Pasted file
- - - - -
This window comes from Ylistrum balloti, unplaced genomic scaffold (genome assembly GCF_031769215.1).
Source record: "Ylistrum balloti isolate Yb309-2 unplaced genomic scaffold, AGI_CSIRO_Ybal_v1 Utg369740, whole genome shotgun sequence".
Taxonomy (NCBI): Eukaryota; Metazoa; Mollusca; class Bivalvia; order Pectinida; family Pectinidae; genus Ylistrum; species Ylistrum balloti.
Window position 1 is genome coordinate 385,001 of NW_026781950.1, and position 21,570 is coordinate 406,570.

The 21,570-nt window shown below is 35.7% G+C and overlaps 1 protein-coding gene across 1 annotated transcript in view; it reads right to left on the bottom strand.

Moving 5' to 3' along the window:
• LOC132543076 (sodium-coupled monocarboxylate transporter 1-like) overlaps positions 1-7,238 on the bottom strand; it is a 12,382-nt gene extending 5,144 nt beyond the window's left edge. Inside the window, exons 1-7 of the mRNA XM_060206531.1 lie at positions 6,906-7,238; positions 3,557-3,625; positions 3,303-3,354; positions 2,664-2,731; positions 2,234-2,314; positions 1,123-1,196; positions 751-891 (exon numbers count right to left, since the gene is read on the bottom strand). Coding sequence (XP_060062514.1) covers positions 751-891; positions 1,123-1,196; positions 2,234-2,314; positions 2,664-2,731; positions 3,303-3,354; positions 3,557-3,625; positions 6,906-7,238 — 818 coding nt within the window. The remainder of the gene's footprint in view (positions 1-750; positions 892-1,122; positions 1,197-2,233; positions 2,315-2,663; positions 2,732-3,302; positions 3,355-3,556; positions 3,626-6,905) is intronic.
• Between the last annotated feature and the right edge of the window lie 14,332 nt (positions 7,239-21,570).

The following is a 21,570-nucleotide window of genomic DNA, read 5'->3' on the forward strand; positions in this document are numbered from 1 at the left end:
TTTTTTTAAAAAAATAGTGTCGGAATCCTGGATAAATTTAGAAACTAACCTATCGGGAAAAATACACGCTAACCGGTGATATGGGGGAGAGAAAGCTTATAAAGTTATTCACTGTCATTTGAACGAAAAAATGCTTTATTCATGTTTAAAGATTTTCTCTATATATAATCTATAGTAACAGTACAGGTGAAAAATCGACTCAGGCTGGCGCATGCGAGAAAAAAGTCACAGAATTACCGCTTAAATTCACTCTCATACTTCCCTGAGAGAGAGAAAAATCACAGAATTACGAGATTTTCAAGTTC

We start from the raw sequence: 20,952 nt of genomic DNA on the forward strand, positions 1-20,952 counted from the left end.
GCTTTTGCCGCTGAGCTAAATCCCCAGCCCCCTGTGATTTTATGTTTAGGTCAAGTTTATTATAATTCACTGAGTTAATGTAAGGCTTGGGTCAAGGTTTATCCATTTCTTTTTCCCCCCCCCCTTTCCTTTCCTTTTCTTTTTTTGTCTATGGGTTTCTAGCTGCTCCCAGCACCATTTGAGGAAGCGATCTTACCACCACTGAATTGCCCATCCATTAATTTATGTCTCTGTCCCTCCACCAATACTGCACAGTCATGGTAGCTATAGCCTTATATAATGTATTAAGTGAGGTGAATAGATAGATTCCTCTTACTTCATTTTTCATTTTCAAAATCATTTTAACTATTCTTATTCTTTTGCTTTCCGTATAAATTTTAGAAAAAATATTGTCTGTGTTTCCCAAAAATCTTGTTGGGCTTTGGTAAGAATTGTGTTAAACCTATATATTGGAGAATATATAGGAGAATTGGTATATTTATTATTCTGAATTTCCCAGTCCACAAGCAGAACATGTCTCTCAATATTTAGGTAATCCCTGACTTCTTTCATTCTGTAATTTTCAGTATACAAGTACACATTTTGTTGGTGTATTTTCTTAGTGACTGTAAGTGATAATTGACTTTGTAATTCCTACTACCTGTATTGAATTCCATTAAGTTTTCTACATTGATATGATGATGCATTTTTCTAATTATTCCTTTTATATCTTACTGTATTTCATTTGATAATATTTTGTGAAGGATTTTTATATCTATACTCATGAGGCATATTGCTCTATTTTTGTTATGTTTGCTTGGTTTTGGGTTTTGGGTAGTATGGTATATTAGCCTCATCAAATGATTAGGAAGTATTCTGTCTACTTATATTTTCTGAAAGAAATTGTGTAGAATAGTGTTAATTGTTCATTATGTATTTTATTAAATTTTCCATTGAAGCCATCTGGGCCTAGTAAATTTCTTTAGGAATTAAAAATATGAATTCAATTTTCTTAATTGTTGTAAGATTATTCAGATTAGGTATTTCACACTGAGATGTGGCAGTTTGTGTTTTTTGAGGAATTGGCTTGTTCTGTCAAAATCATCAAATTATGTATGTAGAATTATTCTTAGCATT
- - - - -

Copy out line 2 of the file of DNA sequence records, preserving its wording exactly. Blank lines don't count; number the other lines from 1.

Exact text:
Source record: "Ylistrum balloti isolate Yb309-2 unplaced genomic scaffold, AGI_CSIRO_Ybal_v1 Utg369740, whole genome shotgun sequence".